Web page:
4
| Comedy |

Louie C.K.: Five examples of his twisted comic wisdom

^
Keep Westword Free
I Support
  • Local
  • Community
  • Journalism
  • logo

Support the independent voice of Denver and help keep the future of Westword free.

Like Lenny Bruce in the '60s, George Carlin in the '70s or Bill Hicks in the '90s, Louie C.K. could go down as the premier comic of this decade. His standup specials have not only changed the course of comedy material, but have changed the business of stand-up comedy. C.K. will be performing to a sold-out crowd at the Bellco Theatre this Saturday.

For those of you who couldn't land a ticket, here's a primer on some of Louie C.K.'s most memorable social commentaries. See also: Katt Williams melts down on stage, threatens and spits on fan Andrew Orvedahl and Adam Cayton-Holland to record comedy albums at the Bug Theater Kristin Rand, of the all-female comedy group Ladyface, talks stand-up vs. sketch

5)Louie C.K. on Being White

While most comics either work to avoid controversy or wrap themselves in controversy like a mink coat, Louie C.K. has found that perfect middle ground of sounding controversial while actually saying something that often rings true with an audience. "I'm white, and thank God for that! It's a huge leg up. If you're not white, you're missing out," he says with a straight face. "But let me be clear: I'm not saying white people are better; I'm saying being white is clearly better. And I'm a man! How many advantages can one person have?"

4) Louie C.K. on Girls vs. Boys

Like Bill Cosby or Ben Roy, having children has given Louie C.K. a wealth of stand-up comedy material, which often connects with audience members who have domestic horror stories of their own. In this clip, C.K. establishes the difference between boys -- who are mindlessly, primitively cruel -- and girls, who are much more strategically cruel, grinding themselves into your psyche until they have "shit inside of your heart."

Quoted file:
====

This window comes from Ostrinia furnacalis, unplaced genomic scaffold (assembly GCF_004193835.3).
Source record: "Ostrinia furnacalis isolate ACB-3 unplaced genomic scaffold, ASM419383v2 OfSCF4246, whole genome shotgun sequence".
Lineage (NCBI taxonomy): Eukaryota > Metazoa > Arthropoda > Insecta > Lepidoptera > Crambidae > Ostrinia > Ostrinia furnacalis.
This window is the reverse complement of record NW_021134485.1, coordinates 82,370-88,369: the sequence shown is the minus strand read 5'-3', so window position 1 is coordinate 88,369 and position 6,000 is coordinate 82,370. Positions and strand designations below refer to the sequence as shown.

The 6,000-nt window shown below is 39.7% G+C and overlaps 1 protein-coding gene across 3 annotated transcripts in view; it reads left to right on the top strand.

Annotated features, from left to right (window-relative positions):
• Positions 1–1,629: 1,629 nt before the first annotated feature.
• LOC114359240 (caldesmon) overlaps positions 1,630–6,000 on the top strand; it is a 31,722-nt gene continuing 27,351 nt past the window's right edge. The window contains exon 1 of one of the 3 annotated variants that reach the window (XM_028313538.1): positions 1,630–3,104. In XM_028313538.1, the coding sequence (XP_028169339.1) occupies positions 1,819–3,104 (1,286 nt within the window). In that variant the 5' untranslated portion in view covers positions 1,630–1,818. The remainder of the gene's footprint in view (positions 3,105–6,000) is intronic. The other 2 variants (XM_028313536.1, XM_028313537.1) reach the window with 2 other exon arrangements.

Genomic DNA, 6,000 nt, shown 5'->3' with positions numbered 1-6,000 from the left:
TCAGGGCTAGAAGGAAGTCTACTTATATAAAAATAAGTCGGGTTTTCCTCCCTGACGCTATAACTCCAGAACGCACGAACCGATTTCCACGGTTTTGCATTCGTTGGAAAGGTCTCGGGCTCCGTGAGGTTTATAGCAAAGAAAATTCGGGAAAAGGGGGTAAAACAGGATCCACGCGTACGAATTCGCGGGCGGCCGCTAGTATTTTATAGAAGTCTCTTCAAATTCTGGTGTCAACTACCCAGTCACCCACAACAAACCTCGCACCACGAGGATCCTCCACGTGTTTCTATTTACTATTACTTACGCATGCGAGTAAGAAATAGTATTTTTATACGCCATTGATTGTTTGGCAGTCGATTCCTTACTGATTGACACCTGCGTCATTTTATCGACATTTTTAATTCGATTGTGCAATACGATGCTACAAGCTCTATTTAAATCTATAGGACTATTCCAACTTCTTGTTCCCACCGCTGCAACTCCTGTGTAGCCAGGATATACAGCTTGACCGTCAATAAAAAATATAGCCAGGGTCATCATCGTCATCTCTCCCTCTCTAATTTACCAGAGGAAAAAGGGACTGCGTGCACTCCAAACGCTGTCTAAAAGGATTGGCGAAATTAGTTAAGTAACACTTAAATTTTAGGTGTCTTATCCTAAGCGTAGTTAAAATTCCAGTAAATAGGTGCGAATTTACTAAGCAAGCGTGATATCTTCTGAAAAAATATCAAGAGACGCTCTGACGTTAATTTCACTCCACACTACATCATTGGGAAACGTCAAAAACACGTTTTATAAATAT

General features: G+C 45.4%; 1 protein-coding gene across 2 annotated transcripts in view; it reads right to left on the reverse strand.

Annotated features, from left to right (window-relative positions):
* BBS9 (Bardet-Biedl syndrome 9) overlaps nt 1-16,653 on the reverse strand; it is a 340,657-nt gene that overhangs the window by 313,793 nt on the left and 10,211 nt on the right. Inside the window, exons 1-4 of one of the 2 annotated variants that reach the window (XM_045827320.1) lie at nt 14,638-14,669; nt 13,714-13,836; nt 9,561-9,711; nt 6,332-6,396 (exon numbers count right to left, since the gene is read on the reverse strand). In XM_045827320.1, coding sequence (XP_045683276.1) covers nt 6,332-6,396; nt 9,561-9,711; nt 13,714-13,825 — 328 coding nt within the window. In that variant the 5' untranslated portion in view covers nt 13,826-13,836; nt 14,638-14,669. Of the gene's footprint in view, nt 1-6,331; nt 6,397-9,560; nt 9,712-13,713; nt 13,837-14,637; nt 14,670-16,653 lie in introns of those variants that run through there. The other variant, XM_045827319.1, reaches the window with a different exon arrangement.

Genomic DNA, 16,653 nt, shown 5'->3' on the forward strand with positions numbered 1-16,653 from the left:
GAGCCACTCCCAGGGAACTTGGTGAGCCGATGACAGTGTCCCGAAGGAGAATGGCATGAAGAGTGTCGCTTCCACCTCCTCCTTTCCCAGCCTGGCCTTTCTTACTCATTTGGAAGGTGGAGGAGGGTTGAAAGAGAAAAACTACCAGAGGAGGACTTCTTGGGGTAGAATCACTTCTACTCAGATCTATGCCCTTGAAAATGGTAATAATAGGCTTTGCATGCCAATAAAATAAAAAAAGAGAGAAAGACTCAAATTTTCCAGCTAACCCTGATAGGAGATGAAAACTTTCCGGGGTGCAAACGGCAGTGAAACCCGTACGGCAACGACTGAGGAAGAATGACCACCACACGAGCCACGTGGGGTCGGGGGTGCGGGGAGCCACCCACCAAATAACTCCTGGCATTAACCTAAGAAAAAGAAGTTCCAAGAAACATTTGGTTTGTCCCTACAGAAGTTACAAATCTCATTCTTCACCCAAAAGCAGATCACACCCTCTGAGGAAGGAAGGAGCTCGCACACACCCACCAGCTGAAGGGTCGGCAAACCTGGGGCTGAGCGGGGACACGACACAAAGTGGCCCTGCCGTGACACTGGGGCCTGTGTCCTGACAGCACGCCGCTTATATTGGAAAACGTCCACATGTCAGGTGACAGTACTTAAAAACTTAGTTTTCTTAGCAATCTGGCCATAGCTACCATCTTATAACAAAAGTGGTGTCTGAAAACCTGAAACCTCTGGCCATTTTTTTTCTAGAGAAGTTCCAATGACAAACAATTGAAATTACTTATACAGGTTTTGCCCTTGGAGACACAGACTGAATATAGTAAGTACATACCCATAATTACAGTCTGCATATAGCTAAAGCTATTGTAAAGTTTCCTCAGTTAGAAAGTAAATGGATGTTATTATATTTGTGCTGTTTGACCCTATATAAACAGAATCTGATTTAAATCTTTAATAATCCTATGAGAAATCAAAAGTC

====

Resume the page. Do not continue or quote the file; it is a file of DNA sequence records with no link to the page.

3) Louie C.K. on Gay People

Bravely dissecting 21st-century political correctness -- without the antagonism of some, or the timidity of others -- C.K. manages to somehow use offensive language, while actually defending the people that language is meant to offend. "I don't understand hating gay people. They don't affect your life, what do you care?" he says. "I could understand if you're trying to mow your lawn and two guys are blowing each other on the grass. 'Ah, I have to cut around you faggots every Sunday -- I'm sick of this shit!'"

2) Louie C.K. on Masturbation

If you google "Louie C.K. masturbation," you'll end up with a half-day's worth of comedy clips to wade through. Self-deprecation has always been a strong theme in alternative comedy, and C.K. has often invited the world into the sad desperation that is his mono-sex life. Here he illustrates the incessant need that is his male libido. "I need to come. It's a need. I came the first time when I was twelve and I haven't skipped a day since. And I've fucked maybe twenty times in my life, so it's mostly me doing the work."

1) Louie C.K. on the Television Industry

In season three of his universally acclaimed FX series, Louie, the once small-time comic is given the opportunity to try out for David Letterman's chair on the CBS. To guide him through the process, Louie is sent to Jack Dall (played beautifully by famed director David Lynch), who is an old hand at the late-night TV biz...with old being the operative word. With his teenage agent in tow, 25-year comic Louie C.K. must endure the humiliation of entry-level comedy instructions.


Keep Westword Free... Since we started Westword, it has been defined as the free, independent voice of Denver, and we would like to keep it that way. Offering our readers free access to incisive coverage of local news, food and culture. Producing stories on everything from political scandals to the hottest new bands, with gutsy reporting, stylish writing, and staffers who've won everything from the Society of Professional Journalists' Sigma Delta Chi feature-writing award to the Casey Medal for Meritorious Journalism. But with local journalism's existence under siege and advertising revenue setbacks having a larger impact, it is important now more than ever for us to rally support behind funding our local journalism. You can help by participating in our "I Support" membership program, allowing us to keep covering Denver with no paywalls.

We use cookies to collect and analyze information on site performance and usage, and to enhance and customize content and advertisements. By clicking 'X' or continuing to use the site, you agree to allow cookies to be placed. To find out more, visit our cookies policy and our privacy policy.

 

Join the Westword community and help support independent local journalism in Denver.

 

Join the Westword community and help support independent local journalism in Denver.